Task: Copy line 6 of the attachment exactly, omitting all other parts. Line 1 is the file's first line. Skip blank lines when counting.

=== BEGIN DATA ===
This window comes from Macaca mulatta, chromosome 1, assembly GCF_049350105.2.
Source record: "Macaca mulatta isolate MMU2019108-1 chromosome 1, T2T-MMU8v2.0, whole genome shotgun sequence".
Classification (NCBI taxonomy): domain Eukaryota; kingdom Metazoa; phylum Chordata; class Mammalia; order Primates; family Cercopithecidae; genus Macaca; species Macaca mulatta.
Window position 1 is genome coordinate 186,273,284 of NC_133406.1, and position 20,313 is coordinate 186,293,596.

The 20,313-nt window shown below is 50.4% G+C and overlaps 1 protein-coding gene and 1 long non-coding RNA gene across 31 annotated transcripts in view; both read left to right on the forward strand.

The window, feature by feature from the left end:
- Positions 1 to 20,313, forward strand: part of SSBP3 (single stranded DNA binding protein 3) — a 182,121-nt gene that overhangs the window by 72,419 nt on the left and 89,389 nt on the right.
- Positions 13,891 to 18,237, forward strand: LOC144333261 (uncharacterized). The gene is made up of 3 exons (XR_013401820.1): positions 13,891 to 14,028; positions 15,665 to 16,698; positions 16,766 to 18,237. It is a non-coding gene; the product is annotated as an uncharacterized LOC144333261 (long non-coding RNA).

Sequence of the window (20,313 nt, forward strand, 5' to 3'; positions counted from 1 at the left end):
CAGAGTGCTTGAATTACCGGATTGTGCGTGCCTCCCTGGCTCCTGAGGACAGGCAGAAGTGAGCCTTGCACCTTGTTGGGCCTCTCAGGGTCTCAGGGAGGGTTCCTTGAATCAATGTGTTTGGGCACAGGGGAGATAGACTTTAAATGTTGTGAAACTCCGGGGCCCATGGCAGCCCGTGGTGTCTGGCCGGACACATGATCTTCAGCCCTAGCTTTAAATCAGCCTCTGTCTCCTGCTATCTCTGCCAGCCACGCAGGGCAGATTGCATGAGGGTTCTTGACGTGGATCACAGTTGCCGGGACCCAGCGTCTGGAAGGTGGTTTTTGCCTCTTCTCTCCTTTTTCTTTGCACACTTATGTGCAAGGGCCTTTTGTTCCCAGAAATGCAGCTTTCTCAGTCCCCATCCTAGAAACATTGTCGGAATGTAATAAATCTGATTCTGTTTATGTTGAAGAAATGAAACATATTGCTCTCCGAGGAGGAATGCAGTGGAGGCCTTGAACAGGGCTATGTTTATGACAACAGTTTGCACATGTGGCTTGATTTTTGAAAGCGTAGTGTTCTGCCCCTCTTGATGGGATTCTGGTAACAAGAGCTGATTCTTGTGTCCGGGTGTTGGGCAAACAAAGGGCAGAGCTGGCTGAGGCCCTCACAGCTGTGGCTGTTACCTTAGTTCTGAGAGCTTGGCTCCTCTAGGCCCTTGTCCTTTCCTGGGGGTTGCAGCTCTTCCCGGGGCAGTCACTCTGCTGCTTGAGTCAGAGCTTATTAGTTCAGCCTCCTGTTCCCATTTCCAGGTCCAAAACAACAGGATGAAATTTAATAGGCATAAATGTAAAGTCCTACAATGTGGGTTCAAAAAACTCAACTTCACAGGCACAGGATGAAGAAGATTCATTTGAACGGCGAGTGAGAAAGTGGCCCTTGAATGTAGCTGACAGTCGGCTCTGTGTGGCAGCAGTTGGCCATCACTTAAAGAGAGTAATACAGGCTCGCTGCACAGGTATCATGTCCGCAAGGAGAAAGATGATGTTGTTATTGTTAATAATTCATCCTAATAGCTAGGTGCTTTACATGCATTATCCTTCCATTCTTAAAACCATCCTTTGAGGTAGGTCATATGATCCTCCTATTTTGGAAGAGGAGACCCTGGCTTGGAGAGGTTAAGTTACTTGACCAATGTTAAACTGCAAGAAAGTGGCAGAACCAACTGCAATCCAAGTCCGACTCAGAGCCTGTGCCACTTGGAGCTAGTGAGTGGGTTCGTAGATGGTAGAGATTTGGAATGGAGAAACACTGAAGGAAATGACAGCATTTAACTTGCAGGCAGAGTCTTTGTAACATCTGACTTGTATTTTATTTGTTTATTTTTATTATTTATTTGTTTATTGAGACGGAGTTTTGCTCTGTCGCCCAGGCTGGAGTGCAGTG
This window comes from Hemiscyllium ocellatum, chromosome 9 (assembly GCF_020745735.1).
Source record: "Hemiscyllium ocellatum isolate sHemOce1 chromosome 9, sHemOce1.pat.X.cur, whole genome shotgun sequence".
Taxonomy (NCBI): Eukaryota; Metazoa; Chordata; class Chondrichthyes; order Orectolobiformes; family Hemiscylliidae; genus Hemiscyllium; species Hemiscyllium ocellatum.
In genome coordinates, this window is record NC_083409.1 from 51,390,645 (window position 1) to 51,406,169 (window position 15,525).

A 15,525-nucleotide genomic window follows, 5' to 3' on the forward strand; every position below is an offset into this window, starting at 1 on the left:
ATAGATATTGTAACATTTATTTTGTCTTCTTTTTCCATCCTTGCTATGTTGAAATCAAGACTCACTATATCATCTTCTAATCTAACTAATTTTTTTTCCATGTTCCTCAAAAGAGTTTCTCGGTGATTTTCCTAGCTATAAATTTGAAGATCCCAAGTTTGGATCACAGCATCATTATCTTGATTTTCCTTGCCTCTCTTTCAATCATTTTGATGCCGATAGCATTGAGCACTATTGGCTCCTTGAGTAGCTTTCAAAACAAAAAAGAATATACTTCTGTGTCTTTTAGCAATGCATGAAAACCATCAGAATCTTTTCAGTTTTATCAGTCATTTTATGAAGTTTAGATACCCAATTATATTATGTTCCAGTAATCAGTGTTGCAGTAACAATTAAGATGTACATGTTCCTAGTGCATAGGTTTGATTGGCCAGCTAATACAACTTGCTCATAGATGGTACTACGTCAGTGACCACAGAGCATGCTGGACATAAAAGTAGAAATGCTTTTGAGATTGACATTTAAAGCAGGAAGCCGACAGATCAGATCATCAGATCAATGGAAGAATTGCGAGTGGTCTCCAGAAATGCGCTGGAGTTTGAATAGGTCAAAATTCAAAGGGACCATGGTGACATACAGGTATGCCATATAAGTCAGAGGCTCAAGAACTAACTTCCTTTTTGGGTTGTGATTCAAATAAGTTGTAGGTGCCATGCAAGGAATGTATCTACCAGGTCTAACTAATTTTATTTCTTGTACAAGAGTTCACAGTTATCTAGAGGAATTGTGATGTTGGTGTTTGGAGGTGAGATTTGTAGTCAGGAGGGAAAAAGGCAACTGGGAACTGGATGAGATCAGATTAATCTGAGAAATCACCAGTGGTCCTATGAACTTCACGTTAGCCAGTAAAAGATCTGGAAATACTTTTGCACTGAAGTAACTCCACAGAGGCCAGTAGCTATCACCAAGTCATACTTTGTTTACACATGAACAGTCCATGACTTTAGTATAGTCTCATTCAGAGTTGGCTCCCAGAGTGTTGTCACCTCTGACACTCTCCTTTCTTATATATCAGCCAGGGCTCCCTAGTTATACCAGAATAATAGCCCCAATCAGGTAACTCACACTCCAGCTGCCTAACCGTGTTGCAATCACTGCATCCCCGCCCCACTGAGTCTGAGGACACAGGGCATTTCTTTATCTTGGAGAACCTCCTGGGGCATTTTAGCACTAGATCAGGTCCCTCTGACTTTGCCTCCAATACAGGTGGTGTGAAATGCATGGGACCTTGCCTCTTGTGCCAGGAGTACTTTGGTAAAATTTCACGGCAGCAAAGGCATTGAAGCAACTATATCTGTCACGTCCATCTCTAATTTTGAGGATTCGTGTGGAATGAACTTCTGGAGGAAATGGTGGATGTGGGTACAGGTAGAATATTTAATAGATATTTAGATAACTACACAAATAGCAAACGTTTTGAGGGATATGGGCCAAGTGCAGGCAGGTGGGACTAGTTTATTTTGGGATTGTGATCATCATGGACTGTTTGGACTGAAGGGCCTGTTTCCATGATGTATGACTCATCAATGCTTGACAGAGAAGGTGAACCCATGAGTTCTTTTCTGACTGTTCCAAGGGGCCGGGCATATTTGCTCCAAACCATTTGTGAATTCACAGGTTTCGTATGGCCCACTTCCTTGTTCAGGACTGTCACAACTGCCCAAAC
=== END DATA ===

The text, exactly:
The window, feature by feature from the left end: